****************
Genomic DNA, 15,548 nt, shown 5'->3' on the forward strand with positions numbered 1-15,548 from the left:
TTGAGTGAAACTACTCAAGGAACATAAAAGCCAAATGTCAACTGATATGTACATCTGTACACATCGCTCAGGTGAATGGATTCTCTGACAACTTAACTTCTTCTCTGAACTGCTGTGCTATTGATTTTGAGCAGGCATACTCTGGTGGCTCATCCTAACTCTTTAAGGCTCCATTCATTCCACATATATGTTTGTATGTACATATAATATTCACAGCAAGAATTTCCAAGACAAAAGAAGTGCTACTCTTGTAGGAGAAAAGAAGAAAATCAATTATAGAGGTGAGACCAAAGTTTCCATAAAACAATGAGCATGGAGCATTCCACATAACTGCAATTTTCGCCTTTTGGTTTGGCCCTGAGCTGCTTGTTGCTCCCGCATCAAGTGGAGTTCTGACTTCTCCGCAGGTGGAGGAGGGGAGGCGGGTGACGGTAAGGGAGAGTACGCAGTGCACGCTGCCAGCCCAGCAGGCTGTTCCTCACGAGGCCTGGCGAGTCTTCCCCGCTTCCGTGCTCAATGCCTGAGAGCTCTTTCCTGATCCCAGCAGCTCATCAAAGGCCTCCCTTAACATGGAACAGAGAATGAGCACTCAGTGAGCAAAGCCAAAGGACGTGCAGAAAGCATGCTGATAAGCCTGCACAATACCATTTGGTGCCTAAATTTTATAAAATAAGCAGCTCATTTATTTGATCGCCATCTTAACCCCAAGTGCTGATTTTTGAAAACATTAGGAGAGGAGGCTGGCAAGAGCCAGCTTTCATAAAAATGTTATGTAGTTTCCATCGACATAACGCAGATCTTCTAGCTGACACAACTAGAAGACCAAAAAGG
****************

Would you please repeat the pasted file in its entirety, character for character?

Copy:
Genomic DNA, 15,548 nt, shown 5'->3' on the forward strand with positions numbered 1-15,548 from the left:
TTGAGTGAAACTACTCAAGGAACATAAAAGCCAAATGTCAACTGATATGTACATCTGTACACATCGCTCAGGTGAATGGATTCTCTGACAACTTAACTTCTTCTCTGAACTGCTGTGCTATTGATTTTGAGCAGGCATACTCTGGTGGCTCATCCTAACTCTTTAAGGCTCCATTCATTCCACATATATGTTTGTATGTACATATAATATTCACAGCAAGAATTTCCAAGACAAAAGAAGTGCTACTCTTGTAGGAGAAAAGAAGAAAATCAATTATAGAGGTGAGACCAAAGTTTCCATAAAACAATGAGCATGGAGCATTCCACATAACTGCAATTTTCGCCTTTTGGTTTGGCCCTGAGCTGCTTGTTGCTCCCGCATCAAGTGGAGTTCTGACTTCTCCGCAGGTGGAGGAGGGGAGGCGGGTGACGGTAAGGGAGAGTACGCAGTGCACGCTGCCAGCCCAGCAGGCTGTTCCTCACGAGGCCTGGCGAGTCTTCCCCGCTTCCGTGCTCAATGCCTGAGAGCTCTTTCCTGATCCCAGCAGCTCATCAAAGGCCTCCCTTAACATGGAACAGAGAATGAGCACTCAGTGAGCAAAGCCAAAGGACGTGCAGAAAGCATGCTGATAAGCCTGCACAATACCATTTGGTGCCTAAATTTTATAAAATAAGCAGCTCATTTATTTGATCGCCATCTTAACCCCAAGTGCTGATTTTTGAAAACATTAGGAGAGGAGGCTGGCAAGAGCCAGCTTTCATAAAAATGTTATGTAGTTTCCATCGACATAACGCAGATCTTCTAGCTGACACAACTAGAAGACCAAAAAGG